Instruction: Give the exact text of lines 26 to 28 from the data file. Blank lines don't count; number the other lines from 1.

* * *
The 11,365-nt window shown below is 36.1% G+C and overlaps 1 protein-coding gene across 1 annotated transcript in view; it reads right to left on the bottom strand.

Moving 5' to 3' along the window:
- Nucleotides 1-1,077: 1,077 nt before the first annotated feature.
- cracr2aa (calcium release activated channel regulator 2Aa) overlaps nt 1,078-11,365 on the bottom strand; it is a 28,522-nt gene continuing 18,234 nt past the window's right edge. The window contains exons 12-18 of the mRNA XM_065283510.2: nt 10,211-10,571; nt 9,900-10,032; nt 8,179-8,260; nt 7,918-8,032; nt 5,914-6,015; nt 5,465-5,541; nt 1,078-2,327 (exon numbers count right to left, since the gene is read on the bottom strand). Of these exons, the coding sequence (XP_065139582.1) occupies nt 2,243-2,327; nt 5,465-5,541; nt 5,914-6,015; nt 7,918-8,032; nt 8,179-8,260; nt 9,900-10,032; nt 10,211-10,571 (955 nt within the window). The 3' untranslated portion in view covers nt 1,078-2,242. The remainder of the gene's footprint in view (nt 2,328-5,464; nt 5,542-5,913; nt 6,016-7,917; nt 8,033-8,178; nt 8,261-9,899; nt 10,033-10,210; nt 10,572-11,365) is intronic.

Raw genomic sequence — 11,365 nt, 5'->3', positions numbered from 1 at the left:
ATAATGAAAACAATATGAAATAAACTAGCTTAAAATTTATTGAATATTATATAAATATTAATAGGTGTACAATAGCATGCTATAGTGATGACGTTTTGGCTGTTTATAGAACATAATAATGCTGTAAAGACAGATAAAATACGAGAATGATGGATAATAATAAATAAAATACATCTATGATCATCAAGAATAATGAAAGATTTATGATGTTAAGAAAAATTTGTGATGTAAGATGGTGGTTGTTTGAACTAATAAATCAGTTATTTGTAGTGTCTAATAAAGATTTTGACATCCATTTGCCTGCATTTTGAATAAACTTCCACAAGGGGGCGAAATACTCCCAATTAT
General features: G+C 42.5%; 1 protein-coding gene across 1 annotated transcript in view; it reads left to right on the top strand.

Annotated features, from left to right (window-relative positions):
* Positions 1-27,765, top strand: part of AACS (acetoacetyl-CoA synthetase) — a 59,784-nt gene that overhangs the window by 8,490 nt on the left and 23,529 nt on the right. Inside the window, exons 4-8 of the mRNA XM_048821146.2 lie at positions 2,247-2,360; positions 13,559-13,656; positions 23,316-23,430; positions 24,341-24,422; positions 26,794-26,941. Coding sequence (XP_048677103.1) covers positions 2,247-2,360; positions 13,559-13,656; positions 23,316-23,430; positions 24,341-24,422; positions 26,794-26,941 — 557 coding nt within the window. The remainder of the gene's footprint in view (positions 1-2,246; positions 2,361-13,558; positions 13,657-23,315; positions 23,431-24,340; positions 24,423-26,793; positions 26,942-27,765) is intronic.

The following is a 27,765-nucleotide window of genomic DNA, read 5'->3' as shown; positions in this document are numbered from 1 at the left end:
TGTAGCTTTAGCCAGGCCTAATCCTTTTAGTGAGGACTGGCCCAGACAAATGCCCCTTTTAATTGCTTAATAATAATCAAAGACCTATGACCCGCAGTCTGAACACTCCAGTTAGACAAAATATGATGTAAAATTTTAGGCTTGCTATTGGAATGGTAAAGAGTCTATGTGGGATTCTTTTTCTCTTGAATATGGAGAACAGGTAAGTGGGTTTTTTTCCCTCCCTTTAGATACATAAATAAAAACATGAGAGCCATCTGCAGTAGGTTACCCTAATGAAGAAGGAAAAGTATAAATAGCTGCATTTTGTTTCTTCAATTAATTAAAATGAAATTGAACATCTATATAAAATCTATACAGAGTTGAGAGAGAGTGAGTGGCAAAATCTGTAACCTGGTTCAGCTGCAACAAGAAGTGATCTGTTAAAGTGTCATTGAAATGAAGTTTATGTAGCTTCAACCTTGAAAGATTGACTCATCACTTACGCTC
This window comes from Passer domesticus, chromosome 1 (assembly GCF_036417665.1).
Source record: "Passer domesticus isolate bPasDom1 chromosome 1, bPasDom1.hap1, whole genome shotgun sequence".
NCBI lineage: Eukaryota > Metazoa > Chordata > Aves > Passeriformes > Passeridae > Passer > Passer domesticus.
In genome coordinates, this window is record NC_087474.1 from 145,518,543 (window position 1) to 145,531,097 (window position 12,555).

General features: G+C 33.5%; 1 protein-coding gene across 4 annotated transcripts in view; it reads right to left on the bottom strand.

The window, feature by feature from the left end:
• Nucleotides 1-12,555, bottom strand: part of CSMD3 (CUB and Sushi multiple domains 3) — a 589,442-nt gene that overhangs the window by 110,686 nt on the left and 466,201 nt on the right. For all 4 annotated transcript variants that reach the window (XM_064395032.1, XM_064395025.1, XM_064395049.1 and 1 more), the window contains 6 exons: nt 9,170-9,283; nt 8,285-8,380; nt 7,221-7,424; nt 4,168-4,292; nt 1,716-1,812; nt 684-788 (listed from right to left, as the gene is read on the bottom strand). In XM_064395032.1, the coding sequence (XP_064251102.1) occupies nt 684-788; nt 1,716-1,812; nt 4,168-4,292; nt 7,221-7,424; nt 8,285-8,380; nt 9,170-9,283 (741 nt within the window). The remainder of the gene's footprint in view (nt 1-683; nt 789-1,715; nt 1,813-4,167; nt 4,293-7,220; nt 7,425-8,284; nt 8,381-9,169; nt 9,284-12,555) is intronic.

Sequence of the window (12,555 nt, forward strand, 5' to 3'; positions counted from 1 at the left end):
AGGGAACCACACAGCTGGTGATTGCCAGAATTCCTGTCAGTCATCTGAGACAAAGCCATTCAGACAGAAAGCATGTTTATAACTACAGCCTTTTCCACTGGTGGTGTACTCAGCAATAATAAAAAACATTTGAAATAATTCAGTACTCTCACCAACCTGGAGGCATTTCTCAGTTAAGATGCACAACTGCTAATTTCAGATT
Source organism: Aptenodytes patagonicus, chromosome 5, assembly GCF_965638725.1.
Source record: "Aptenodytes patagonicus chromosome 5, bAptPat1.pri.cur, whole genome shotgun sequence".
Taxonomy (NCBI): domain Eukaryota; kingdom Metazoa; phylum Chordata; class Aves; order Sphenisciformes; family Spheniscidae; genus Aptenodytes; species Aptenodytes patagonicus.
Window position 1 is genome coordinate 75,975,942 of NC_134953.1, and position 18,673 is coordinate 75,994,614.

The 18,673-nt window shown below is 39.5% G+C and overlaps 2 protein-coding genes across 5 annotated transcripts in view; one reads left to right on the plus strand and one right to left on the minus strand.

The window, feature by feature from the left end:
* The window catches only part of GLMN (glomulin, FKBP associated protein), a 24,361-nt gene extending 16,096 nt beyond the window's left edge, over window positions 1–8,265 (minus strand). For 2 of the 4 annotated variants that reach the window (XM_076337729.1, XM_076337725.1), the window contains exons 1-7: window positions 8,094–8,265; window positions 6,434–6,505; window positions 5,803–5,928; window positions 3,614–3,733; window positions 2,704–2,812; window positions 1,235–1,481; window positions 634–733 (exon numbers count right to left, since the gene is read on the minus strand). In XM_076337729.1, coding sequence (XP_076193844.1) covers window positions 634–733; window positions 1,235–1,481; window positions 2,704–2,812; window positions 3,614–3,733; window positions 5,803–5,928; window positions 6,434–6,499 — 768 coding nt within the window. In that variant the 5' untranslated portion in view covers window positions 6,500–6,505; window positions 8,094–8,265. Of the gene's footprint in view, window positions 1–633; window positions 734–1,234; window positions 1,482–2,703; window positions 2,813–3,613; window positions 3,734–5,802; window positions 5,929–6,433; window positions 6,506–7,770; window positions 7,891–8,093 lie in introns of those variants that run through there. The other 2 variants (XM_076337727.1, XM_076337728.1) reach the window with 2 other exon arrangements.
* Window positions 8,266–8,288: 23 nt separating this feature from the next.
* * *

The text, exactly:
The window, feature by feature from the left end:
* The window catches only part of GLMN (glomulin, FKBP associated protein), a 24,361-nt gene extending 16,096 nt beyond the window's left edge, over window positions 1–8,265 (minus strand). For 2 of the 4 annotated variants that reach the window (XM_076337729.1, XM_076337725.1), the window contains exons 1-7: window positions 8,094–8,265; window positions 6,434–6,505; window positions 5,803–5,928; window positions 3,614–3,733; window positions 2,704–2,812; window positions 1,235–1,481; window positions 634–733 (exon numbers count right to left, since the gene is read on the minus strand). In XM_076337729.1, coding sequence (XP_076193844.1) covers window positions 634–733; window positions 1,235–1,481; window positions 2,704–2,812; window positions 3,614–3,733; window positions 5,803–5,928; window positions 6,434–6,499 — 768 coding nt within the window. In that variant the 5' untranslated portion in view covers window positions 6,500–6,505; window positions 8,094–8,265. Of the gene's footprint in view, window positions 1–633; window positions 734–1,234; window positions 1,482–2,703; window positions 2,813–3,613; window positions 3,734–5,802; window positions 5,929–6,433; window positions 6,506–7,770; window positions 7,891–8,093 lie in introns of those variants that run through there. The other 2 variants (XM_076337727.1, XM_076337728.1) reach the window with 2 other exon arrangements.
* Window positions 8,266–8,288: 23 nt separating this feature from the next.